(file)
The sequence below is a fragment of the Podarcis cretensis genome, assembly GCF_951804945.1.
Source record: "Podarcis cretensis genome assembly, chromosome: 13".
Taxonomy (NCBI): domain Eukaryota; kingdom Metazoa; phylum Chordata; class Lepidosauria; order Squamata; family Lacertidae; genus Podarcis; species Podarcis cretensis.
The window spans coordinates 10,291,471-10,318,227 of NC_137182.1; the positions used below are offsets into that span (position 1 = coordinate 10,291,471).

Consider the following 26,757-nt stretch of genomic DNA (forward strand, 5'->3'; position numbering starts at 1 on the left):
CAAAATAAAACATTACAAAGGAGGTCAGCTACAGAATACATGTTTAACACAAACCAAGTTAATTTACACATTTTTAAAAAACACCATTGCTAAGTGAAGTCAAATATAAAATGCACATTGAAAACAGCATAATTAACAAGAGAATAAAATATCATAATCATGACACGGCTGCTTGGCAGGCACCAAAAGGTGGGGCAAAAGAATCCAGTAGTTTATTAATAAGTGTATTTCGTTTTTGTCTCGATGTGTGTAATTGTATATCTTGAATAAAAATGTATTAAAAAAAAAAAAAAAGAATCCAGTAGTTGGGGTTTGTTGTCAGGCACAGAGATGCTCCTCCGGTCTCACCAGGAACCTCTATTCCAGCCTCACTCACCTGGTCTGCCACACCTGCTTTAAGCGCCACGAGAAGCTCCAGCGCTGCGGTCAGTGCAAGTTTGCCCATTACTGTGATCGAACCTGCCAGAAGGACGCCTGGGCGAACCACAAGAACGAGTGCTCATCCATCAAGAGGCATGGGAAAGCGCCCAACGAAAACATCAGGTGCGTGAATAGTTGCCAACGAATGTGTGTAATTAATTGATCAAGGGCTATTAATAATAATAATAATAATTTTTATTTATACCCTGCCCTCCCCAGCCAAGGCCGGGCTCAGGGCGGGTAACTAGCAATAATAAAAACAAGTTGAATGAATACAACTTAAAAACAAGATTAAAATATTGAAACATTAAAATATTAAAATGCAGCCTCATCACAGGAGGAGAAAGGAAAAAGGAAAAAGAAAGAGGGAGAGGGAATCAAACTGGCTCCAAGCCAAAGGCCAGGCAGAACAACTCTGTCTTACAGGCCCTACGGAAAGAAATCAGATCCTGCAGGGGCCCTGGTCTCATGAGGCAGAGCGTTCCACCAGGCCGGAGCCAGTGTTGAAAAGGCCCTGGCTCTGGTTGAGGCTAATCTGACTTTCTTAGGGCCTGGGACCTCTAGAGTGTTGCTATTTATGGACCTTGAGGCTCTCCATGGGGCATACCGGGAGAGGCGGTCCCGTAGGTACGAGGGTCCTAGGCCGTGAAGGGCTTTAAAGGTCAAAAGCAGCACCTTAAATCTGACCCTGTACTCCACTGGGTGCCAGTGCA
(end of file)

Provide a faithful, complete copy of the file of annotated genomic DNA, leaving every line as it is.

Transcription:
The sequence below is a fragment of the Podarcis cretensis genome, assembly GCF_951804945.1.
Source record: "Podarcis cretensis genome assembly, chromosome: 13".
Taxonomy (NCBI): domain Eukaryota; kingdom Metazoa; phylum Chordata; class Lepidosauria; order Squamata; family Lacertidae; genus Podarcis; species Podarcis cretensis.
The window spans coordinates 10,291,471-10,318,227 of NC_137182.1; the positions used below are offsets into that span (position 1 = coordinate 10,291,471).

Consider the following 26,757-nt stretch of genomic DNA (forward strand, 5'->3'; position numbering starts at 1 on the left):
CAAAATAAAACATTACAAAGGAGGTCAGCTACAGAATACATGTTTAACACAAACCAAGTTAATTTACACATTTTTAAAAAACACCATTGCTAAGTGAAGTCAAATATAAAATGCACATTGAAAACAGCATAATTAACAAGAGAATAAAATATCATAATCATGACACGGCTGCTTGGCAGGCACCAAAAGGTGGGGCAAAAGAATCCAGTAGTTTATTAATAAGTGTATTTCGTTTTTGTCTCGATGTGTGTAATTGTATATCTTGAATAAAAATGTATTAAAAAAAAAAAAAAAGAATCCAGTAGTTGGGGTTTGTTGTCAGGCACAGAGATGCTCCTCCGGTCTCACCAGGAACCTCTATTCCAGCCTCACTCACCTGGTCTGCCACACCTGCTTTAAGCGCCACGAGAAGCTCCAGCGCTGCGGTCAGTGCAAGTTTGCCCATTACTGTGATCGAACCTGCCAGAAGGACGCCTGGGCGAACCACAAGAACGAGTGCTCATCCATCAAGAGGCATGGGAAAGCGCCCAACGAAAACATCAGGTGCGTGAATAGTTGCCAACGAATGTGTGTAATTAATTGATCAAGGGCTATTAATAATAATAATAATAATTTTTATTTATACCCTGCCCTCCCCAGCCAAGGCCGGGCTCAGGGCGGGTAACTAGCAATAATAAAAACAAGTTGAATGAATACAACTTAAAAACAAGATTAAAATATTGAAACATTAAAATATTAAAATGCAGCCTCATCACAGGAGGAGAAAGGAAAAAGGAAAAAGAAAGAGGGAGAGGGAATCAAACTGGCTCCAAGCCAAAGGCCAGGCAGAACAACTCTGTCTTACAGGCCCTACGGAAAGAAATCAGATCCTGCAGGGGCCCTGGTCTCATGAGGCAGAGCGTTCCACCAGGCCGGAGCCAGTGTTGAAAAGGCCCTGGCTCTGGTTGAGGCTAATCTGACTTTCTTAGGGCCTGGGACCTCTAGAGTGTTGCTATTTATGGACCTTGAGGCTCTCCATGGGGCATACCGGGAGAGGCGGTCCCGTAGGTACGAGGGTCCTAGGCCGTGAAGGGCTTTAAAGGTCAAAAGCAGCACCTTAAATCTGACCCTGTACTCCACTGGGTGCCAGTGCA